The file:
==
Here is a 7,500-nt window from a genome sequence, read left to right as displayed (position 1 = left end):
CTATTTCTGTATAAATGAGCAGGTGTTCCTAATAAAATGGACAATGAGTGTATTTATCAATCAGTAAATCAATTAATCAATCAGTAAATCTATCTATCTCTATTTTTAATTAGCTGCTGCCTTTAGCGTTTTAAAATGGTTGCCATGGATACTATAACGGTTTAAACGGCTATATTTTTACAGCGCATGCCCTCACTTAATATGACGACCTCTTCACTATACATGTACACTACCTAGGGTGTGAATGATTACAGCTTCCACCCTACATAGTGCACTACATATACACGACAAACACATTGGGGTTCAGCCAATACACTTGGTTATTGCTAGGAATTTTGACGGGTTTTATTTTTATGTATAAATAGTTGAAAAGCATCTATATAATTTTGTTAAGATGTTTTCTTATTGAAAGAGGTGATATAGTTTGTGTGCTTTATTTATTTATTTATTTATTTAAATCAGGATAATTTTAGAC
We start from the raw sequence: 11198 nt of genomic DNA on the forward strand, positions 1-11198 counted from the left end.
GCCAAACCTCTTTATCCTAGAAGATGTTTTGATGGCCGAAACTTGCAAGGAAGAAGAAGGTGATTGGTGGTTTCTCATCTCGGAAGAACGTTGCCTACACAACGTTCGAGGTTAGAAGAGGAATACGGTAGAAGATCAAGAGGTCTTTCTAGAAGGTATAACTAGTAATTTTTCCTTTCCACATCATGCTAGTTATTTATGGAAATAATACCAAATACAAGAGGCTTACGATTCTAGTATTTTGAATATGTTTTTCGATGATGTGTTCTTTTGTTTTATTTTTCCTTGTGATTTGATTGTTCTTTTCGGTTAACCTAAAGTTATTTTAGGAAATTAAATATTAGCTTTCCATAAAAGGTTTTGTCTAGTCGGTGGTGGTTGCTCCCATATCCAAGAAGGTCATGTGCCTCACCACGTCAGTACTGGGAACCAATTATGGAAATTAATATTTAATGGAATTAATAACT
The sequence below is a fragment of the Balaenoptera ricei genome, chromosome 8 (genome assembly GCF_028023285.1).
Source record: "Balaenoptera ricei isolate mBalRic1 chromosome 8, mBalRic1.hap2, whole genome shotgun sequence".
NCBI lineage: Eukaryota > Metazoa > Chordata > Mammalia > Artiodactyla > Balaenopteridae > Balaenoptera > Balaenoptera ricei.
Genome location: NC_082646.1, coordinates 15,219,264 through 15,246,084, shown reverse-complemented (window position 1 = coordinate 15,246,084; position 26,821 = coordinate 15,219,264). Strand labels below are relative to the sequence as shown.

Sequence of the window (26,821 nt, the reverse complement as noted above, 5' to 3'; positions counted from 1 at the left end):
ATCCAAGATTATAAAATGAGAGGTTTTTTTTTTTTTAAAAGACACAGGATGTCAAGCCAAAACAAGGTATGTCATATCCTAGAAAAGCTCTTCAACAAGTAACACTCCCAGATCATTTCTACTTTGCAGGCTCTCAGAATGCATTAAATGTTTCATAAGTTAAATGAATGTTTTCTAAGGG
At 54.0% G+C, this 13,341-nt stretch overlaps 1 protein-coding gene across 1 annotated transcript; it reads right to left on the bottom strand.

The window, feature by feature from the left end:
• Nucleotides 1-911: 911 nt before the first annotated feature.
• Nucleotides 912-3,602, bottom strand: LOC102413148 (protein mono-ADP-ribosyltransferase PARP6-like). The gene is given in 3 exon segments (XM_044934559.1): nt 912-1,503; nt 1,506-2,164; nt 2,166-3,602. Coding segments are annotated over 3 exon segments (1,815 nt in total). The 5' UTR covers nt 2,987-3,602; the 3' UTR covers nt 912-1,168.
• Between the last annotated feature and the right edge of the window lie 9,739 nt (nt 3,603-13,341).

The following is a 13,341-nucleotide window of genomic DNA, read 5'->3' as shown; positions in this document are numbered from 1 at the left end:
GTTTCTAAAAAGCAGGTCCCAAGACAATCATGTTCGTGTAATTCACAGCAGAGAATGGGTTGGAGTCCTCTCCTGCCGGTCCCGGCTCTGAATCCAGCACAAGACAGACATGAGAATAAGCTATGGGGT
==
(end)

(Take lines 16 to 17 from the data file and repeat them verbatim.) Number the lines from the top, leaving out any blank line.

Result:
The following is a 13,341-nucleotide window of genomic DNA, read 5'->3' as shown; positions in this document are numbered from 1 at the left end:
GTTTCTAAAAAGCAGGTCCCAAGACAATCATGTTCGTGTAATTCACAGCAGAGAATGGGTTGGAGTCCTCTCCTGCCGGTCCCGGCTCTGAATCCAGCACAAGACAGACATGAGAATAAGCTATGGGGT